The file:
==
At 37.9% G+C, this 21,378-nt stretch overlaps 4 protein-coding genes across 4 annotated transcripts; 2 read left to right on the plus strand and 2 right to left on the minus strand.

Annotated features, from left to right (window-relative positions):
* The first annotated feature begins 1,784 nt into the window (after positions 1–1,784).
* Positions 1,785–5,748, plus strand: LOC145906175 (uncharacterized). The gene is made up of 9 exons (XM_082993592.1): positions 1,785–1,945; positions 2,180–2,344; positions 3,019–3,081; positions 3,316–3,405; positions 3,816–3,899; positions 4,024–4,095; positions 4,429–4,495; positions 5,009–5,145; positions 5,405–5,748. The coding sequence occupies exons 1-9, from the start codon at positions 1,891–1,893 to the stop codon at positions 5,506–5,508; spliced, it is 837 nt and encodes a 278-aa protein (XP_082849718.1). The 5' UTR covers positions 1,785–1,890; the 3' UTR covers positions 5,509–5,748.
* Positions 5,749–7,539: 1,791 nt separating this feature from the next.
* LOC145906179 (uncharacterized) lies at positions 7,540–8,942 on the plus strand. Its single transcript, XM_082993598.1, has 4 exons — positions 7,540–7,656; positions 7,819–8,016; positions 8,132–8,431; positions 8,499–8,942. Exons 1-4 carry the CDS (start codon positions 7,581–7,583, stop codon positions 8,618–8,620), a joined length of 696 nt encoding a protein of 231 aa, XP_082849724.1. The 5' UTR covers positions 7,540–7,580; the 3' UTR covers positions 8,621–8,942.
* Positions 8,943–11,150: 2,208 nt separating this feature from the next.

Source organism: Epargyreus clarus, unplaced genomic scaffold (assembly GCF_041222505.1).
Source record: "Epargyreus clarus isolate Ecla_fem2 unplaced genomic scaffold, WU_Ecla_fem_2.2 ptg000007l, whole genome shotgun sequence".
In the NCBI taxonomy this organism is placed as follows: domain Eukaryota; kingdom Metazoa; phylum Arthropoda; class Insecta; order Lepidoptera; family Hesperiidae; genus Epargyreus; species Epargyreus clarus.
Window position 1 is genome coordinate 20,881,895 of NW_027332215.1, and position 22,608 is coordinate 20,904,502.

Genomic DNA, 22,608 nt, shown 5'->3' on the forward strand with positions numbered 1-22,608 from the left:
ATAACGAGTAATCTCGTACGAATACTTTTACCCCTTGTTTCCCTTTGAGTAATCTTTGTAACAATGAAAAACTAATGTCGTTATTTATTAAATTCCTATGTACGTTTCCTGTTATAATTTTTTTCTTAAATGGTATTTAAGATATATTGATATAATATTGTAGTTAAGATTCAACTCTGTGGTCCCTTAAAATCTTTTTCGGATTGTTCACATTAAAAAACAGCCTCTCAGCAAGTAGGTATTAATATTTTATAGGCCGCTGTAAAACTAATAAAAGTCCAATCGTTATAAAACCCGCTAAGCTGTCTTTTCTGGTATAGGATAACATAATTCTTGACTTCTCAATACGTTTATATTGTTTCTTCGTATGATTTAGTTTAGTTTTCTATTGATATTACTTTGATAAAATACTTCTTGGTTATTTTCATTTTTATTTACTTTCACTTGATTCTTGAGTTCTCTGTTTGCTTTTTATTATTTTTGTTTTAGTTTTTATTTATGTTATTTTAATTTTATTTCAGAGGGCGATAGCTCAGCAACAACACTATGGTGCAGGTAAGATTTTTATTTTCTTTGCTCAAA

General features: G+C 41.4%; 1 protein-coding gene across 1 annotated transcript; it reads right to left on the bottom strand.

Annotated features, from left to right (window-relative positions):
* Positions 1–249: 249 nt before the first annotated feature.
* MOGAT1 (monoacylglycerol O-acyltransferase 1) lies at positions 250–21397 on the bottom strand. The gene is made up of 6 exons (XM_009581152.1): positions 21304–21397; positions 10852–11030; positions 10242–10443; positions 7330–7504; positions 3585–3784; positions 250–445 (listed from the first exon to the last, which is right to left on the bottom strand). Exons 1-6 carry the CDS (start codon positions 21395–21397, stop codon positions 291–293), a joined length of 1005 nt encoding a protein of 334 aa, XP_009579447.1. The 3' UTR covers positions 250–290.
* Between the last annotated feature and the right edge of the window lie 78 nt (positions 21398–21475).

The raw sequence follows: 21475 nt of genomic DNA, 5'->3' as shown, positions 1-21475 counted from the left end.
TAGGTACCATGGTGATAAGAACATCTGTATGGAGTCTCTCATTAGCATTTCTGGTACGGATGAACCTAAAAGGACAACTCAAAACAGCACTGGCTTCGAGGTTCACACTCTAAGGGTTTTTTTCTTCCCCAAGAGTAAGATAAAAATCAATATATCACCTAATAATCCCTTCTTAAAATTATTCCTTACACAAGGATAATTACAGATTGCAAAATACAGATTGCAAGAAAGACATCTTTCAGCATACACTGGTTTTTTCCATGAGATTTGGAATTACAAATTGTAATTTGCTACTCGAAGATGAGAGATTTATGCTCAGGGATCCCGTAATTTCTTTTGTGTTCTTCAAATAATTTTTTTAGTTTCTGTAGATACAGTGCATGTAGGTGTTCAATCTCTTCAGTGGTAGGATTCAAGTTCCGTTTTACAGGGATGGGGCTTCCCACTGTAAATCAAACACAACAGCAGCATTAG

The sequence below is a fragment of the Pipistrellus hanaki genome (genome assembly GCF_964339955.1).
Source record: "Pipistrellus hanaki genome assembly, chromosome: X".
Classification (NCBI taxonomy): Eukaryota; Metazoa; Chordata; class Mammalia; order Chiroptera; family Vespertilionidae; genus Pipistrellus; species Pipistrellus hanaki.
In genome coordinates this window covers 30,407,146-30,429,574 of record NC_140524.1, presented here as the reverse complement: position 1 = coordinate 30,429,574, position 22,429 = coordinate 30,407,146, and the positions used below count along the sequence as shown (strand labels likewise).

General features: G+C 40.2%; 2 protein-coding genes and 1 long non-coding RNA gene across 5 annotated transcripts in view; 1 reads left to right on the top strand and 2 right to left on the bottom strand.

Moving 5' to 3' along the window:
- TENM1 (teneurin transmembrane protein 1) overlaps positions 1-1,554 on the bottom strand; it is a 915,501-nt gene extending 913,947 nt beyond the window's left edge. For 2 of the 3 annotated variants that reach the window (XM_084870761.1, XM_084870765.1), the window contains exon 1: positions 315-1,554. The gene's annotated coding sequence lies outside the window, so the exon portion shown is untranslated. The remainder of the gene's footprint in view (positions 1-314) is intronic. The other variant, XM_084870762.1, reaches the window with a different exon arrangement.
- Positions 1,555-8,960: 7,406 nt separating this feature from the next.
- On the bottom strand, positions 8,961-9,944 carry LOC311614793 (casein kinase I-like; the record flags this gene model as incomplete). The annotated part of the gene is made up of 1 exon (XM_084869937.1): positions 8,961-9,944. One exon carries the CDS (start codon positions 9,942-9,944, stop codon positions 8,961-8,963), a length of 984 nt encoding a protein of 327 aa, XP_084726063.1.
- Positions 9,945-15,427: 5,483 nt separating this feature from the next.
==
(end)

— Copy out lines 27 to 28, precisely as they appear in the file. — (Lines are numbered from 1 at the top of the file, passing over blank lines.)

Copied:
- TENM1 (teneurin transmembrane protein 1) overlaps positions 1-1,554 on the bottom strand; it is a 915,501-nt gene extending 913,947 nt beyond the window's left edge. For 2 of the 3 annotated variants that reach the window (XM_084870761.1, XM_084870765.1), the window contains exon 1: positions 315-1,554. The gene's annotated coding sequence lies outside the window, so the exon portion shown is untranslated. The remainder of the gene's footprint in view (positions 1-314) is intronic. The other variant, XM_084870762.1, reaches the window with a different exon arrangement.
- Positions 1,555-8,960: 7,406 nt separating this feature from the next.